- December 2013: As quickly as China provided the market hope, it backpedals as the PBOC declares that Bitcoin is not a currency and forbids financial institutions from doing any business with the cryptocurrency. After topping out at $1,130, the value of Bitcoin falls to $500 in the week following
the announcement and does not recover that valuation again for over 3 years.
- February 2014: Early 2014 proved to be a challenging year for Bitcoin exchanges with several struggling from hacks and/or external attacks. Mt. Gox proved to be the most vulnerable, as it was hacked for nearly 1 million coins, forcing it to file for bankruptcy by the end of February. The value of
Bitcoin fell by almost 50% to a low of $450 near the end of the month.
- August 2016: Bitfinex, the largest cryptocurrency exchange by volume, is hacked for 120,000 Bitcoin. The price of Bitcoin is fairly stable following the news, although its value had fallen by 15% in the days prior to the announcement, raising the specter of insider information.
- April 2017: Japan becomes the first country to recognize Bitcoin as a legal payment method. Possibly in response to the collapse of Tokyo based Mt. Gox
a few years prior, or an attempt to play a bigger role in the emerging fintech space, Japan has moved to the forefront in the cryptocurrency. It is worth noting that while Bitcoin is recognized as a legal payment method it is not
considered legal tender. There are also many unanswered questions for holders of cryptocurrencies in Japan, where they are treated more like
an asset than a commodity. Nonetheless, Bitcoin has become resurgent in 2017, rising 30% in April to an all-time high of $2,400 that month.
- September 2017: China sours on the unregulated aspects of cryptocurrencies, first banning all ICOs in the country in early September and then shutting down all cryptocurrency exchanges later that month.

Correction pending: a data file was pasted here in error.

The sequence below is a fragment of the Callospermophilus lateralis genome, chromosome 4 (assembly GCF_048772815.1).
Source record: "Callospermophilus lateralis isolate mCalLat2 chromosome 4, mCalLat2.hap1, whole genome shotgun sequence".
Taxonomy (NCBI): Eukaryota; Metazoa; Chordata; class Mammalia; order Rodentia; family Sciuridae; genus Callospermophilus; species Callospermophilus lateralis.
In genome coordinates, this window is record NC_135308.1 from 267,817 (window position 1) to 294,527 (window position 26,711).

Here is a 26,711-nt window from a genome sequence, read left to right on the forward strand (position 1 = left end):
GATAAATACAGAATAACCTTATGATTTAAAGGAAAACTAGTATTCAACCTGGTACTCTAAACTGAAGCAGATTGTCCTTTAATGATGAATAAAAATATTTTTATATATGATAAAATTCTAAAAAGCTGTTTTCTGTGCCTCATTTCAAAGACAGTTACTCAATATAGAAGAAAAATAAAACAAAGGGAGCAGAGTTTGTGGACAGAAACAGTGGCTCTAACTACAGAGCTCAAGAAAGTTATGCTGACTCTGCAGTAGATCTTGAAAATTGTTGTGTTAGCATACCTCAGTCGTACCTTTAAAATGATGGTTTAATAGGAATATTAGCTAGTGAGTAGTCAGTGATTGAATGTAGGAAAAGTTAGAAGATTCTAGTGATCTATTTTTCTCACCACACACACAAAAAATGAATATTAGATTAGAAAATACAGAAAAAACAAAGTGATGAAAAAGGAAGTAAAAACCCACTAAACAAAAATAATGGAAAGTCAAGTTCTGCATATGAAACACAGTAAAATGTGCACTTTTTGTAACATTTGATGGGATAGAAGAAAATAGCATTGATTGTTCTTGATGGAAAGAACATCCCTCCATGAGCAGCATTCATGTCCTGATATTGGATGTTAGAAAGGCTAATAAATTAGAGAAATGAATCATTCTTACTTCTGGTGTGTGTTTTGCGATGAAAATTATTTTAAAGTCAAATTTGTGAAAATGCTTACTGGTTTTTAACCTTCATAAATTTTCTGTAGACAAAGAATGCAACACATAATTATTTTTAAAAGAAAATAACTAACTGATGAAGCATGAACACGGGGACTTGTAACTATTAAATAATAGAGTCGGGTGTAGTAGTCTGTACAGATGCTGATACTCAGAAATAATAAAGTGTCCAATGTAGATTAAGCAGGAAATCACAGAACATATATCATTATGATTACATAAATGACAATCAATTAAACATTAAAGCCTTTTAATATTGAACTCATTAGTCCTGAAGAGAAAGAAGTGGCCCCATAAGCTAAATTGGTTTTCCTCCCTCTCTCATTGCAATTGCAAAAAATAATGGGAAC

This led to concerns amongst the country’s mining community that they would be targeted next, which ultimately occurred at the start of 2018. In terms of market reaction, Bitcoin initially fell 30% during the 1st ½ of the month, before recovering 70% of that decline by month end.
- October/December 2017: Chicago Mercantile Exchange and the Chicago
Board of Options Exchange announce and eventually offer the first Bitcoin futures contracts, with the approval of the U.S. Commodity Futures
Trading Commission. There is a surge of new entrants into the market, with Coinbase reporting 100,000 new users after the CME announcement. Prices surge in November and December, with Ethereum rising 5× and Bitcoin up 3× in the final 2 months of the year.
- May/June 2018: Market manipulation comes into focus, with the U.S. Justice Department opening a criminal probe into whether traders used tactics such as spoofing or flooding to influence prices. A University of Texas paper authored by Professor John Griffin and Amin Shams also credibly
argues that price manipulation was responsible for at least 1/2 of 2017s rise in cryptocurrency values. Valuations have been weaker all year, with Bitcoin down 30% in May and June and 70% since hitting a peak in mid-December, 2017.
- June 2018: Coinrail, a crypto exchange based in Korea, was hacked for $40 million worth of alt-coins. Neither Bitcoins nor Ethereums were apparently
stolen, but both cryptocurrencies fell over 10% on the news as it contributed to the negative tone in the market. This event is notable in that other cryptocurrencies were stolen as part of this hack, but the valuation of all cryptocurrencies was impacted.